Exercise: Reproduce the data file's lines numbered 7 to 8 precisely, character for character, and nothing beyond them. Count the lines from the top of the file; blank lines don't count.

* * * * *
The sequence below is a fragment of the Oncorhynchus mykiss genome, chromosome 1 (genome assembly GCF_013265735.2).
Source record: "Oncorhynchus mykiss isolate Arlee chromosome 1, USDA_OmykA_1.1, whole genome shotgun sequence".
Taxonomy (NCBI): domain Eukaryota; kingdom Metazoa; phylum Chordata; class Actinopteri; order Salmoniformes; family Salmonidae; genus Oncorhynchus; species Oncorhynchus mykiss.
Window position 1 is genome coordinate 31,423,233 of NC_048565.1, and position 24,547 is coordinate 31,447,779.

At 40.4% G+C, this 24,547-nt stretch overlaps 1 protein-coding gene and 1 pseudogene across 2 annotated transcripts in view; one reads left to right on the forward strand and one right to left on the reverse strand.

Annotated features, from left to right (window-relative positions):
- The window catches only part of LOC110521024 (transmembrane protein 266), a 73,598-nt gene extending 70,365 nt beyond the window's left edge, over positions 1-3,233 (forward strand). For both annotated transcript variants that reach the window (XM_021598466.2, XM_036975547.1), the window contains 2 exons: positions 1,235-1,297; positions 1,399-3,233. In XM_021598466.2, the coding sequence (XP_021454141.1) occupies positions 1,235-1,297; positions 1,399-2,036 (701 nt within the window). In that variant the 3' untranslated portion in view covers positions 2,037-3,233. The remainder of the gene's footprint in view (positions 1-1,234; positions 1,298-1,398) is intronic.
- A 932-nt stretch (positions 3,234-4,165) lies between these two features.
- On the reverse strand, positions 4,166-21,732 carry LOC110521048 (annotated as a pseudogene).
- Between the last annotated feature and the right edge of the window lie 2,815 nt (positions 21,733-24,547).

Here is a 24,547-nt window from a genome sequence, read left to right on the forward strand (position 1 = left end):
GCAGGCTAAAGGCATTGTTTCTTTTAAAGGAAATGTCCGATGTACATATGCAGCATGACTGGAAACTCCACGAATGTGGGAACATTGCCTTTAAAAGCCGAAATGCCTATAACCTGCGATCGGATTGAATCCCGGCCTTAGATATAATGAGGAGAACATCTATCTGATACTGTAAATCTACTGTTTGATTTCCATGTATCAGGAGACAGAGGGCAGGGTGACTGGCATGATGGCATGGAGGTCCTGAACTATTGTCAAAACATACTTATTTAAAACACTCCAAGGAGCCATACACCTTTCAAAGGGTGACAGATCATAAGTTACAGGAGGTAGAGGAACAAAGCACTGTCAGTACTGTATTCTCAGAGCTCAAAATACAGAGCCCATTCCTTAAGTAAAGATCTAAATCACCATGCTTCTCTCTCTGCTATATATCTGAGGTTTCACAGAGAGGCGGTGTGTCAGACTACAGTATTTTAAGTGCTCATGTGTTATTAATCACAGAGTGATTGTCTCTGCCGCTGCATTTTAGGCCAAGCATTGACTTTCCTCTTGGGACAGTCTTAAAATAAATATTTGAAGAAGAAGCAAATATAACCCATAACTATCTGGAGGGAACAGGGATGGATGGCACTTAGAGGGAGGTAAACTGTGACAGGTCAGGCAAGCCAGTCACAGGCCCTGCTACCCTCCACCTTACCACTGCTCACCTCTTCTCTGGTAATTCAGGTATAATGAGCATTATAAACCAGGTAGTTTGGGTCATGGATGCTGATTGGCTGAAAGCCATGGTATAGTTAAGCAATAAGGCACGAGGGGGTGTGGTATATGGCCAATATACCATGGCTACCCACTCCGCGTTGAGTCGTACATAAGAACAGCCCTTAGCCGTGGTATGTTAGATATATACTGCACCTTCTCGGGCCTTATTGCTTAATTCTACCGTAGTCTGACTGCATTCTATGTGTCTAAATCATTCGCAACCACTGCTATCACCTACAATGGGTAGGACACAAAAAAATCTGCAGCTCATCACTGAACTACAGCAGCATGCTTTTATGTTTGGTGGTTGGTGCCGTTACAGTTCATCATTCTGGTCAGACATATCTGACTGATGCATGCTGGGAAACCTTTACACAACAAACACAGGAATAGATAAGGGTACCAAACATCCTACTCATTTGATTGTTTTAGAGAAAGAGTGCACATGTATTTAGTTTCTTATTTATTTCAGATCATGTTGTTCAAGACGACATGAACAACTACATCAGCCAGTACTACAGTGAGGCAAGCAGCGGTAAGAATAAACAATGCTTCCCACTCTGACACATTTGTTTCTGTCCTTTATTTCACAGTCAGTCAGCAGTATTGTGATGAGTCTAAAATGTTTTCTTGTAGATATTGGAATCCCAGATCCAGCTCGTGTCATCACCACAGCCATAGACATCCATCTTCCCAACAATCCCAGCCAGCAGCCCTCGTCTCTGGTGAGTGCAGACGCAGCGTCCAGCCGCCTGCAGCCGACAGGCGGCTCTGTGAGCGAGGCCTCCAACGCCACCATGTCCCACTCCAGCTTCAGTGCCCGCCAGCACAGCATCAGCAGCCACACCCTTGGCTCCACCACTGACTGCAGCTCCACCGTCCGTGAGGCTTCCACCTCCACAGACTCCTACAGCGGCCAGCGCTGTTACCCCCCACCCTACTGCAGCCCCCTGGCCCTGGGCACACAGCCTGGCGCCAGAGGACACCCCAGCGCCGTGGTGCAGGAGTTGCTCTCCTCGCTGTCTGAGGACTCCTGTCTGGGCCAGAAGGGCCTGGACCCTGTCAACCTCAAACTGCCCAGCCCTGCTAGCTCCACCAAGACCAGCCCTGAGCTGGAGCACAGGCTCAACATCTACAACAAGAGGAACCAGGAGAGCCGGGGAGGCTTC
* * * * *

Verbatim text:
- The window catches only part of LOC110521024 (transmembrane protein 266), a 73,598-nt gene extending 70,365 nt beyond the window's left edge, over positions 1-3,233 (forward strand). For both annotated transcript variants that reach the window (XM_021598466.2, XM_036975547.1), the window contains 2 exons: positions 1,235-1,297; positions 1,399-3,233. In XM_021598466.2, the coding sequence (XP_021454141.1) occupies positions 1,235-1,297; positions 1,399-2,036 (701 nt within the window). In that variant the 3' untranslated portion in view covers positions 2,037-3,233. The remainder of the gene's footprint in view (positions 1-1,234; positions 1,298-1,398) is intronic.
- A 932-nt stretch (positions 3,234-4,165) lies between these two features.